It was replaced in the submarine service in the 1980s by Tigerfish.
Discover more about Mark 20 Bidder related topics
Mark 21 Pentane
A project for an autonomous active/passive sonar torpedo to be carried by the Short Sturgeon anti-submarine aircraft. It was cancelled after protracted work but the seeker development was used in Tigerfish.
A wire-guided version of the Mark 20 produced by Vickers Shipbuilding and Engineering (VSEL) as a private venture.
Mark 23 Grog
A wire-guided version of the Mark 20. Entered service in 1966 although already obsolescent, and did not become fully operational until 1971, serving only as an interim before Tigerfish entered service.
The MK23 was fitted with a 10,000 m (11,000 yd) outboard dispenser that contains a control wire to guide the weapon, During 1973, all of the RN torpedoes had to be taken out of service as the control system was failing at extreme range.
After months of investigation, it was discovered that the fault lay in the Guidance Unit made by GEC. A germanium diode in the AGC circuit had been replaced by a silicon diode, following an instruction by RN stores that all germanium diodes had to be replaced by silicon diodes. Unfortunately, the silicon diode's different characteristics caused the automatic gain control circuit to fail. Once the mistake was found, replacing the diode with the original type cured the problem.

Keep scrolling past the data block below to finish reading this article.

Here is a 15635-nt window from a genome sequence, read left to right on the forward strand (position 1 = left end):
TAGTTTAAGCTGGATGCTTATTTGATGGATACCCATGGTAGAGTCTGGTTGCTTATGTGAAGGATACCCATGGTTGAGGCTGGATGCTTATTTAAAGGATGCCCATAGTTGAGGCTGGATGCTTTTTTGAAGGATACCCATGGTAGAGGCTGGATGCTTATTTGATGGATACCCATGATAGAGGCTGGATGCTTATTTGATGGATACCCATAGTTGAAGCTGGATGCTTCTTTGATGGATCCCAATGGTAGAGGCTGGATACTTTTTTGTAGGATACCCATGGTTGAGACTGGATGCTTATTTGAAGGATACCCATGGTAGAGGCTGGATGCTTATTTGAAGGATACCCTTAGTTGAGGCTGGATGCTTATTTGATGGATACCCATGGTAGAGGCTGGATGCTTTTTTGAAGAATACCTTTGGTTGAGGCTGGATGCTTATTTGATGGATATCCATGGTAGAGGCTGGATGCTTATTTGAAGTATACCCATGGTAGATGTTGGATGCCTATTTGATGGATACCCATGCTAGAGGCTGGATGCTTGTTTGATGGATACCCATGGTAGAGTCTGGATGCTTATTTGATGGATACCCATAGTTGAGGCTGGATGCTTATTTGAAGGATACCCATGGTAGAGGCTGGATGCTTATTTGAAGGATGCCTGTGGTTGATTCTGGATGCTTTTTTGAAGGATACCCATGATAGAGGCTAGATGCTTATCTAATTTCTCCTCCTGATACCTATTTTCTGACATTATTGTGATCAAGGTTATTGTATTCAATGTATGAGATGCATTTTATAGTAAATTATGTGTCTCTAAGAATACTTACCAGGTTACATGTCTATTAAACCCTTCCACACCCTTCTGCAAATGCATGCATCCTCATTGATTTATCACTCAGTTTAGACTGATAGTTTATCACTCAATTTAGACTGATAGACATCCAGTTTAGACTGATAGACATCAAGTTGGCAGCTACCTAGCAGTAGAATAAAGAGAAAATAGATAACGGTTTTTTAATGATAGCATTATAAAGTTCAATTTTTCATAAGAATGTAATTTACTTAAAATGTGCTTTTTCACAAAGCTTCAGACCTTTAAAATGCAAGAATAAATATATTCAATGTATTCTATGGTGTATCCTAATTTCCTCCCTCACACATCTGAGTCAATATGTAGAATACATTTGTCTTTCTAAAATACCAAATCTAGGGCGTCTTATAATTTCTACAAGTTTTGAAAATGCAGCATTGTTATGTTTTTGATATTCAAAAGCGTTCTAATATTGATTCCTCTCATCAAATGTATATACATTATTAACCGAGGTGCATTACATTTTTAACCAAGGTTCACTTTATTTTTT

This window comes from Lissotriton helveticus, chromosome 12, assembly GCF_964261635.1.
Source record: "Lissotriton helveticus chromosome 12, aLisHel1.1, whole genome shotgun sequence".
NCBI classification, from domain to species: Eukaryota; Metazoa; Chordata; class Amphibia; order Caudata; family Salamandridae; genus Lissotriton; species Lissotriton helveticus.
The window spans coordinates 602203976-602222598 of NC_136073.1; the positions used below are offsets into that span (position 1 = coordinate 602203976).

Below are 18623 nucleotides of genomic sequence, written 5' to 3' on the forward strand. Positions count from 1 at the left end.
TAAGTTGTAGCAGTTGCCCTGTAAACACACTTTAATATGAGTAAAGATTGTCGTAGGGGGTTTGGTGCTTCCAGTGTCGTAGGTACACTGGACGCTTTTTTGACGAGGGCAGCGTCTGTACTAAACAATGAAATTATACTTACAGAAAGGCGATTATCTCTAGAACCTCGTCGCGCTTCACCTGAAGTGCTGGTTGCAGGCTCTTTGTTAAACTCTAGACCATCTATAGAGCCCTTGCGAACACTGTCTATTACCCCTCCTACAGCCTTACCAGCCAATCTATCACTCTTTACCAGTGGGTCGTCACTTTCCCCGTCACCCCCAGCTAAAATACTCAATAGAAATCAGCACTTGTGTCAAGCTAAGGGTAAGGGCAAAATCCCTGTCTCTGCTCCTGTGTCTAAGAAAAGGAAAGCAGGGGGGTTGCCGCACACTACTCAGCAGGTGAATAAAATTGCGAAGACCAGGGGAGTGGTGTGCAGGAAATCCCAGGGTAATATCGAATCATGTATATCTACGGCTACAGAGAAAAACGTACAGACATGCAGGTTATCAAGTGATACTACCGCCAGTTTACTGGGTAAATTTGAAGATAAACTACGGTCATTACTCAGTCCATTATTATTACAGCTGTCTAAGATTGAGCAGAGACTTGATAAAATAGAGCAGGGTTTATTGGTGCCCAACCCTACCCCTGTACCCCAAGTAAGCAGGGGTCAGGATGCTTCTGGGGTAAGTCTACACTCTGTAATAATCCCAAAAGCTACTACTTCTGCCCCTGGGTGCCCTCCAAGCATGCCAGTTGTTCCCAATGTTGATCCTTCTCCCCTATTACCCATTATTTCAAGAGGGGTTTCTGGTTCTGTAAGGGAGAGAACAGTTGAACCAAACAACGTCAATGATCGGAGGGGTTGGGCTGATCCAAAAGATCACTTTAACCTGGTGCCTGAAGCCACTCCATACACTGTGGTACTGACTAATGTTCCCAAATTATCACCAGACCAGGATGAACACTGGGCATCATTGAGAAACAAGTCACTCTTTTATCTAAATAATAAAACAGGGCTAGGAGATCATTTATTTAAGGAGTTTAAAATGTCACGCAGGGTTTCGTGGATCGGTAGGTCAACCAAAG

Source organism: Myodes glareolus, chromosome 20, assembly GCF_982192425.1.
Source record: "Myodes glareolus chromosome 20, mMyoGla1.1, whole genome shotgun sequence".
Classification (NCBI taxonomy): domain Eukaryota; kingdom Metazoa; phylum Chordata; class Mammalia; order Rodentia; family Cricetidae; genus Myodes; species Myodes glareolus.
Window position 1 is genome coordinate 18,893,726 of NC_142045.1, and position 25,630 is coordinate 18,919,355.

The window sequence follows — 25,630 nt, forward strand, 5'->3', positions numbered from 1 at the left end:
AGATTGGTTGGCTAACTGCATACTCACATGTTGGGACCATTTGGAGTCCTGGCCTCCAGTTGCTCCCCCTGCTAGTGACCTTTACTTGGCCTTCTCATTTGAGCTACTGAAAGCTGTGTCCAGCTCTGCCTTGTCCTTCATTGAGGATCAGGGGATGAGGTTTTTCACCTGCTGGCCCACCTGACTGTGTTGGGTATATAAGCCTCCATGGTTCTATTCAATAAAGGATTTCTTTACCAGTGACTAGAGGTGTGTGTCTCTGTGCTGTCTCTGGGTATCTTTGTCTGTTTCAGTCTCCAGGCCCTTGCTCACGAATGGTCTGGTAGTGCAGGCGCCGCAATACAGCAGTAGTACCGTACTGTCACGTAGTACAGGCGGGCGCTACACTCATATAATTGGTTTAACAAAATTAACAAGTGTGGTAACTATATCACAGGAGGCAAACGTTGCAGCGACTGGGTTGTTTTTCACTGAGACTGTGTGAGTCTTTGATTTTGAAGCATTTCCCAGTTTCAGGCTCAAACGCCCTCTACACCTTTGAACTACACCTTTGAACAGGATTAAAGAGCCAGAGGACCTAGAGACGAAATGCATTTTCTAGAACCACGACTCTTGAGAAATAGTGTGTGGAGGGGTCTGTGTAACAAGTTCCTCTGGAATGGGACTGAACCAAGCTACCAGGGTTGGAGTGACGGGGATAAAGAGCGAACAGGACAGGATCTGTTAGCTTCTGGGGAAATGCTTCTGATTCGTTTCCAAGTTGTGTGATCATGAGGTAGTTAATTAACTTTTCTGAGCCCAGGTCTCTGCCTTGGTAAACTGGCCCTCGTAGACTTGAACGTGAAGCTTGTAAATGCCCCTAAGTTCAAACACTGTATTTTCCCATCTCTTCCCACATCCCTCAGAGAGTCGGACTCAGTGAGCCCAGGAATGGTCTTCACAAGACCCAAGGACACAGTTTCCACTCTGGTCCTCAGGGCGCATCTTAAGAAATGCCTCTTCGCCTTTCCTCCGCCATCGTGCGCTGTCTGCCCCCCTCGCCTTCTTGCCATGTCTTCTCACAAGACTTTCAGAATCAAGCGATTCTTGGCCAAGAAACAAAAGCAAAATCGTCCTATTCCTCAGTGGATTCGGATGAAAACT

Mark 24 Tigerfish
The first Tigerfish (Mod 0) entered service in 1980. Tigerfish was removed from service in 2004.
There were several models of Tigerfish due to the modifications made to tackle deficiencies.
- Mark 24 Mod 0 Tigerfish
- Mark 24 Mod 1 Tigerfish
- Mark 24(N) Tigerfish
- Mark 24 Mod 2 Tigerfish
Source: "British 21-inch torpedo", Wikipedia, Wikimedia Foundation, (2022, November 27th), https://en.wikipedia.org/wiki/British_21-inch_torpedo.
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- ^ DiGiulian, Tony. "World War II Torpedoes of the United Kingdom/Britain – NavWeaps". www.navweaps.com. Archived from the original on 21 February 2009.
- ^ Brown, Colin; Kim Sengupta (3 April 2012). "Sinking the Belgrano: the Pinochet connection". The Independent. London. Archived from the original on 23 June 2015. Retrieved 2 May 2012.
- ^ DiGiulian, Tony. "Post-World War II Torpedoes of the United Kingdom/Britain – NavWeaps". www.navweaps.com. Archived from the original on 4 December 2009.
- ^ "Name". Archived from the original on 1 June 2009. Retrieved 5 March 2010.
- Tony DiGiulian. "British torpedoes Pre World War II".
- Tony DiGiulian. "British Torpedoes of World War II".
- Tony DiGiulian. "British Torpedoes post World War II".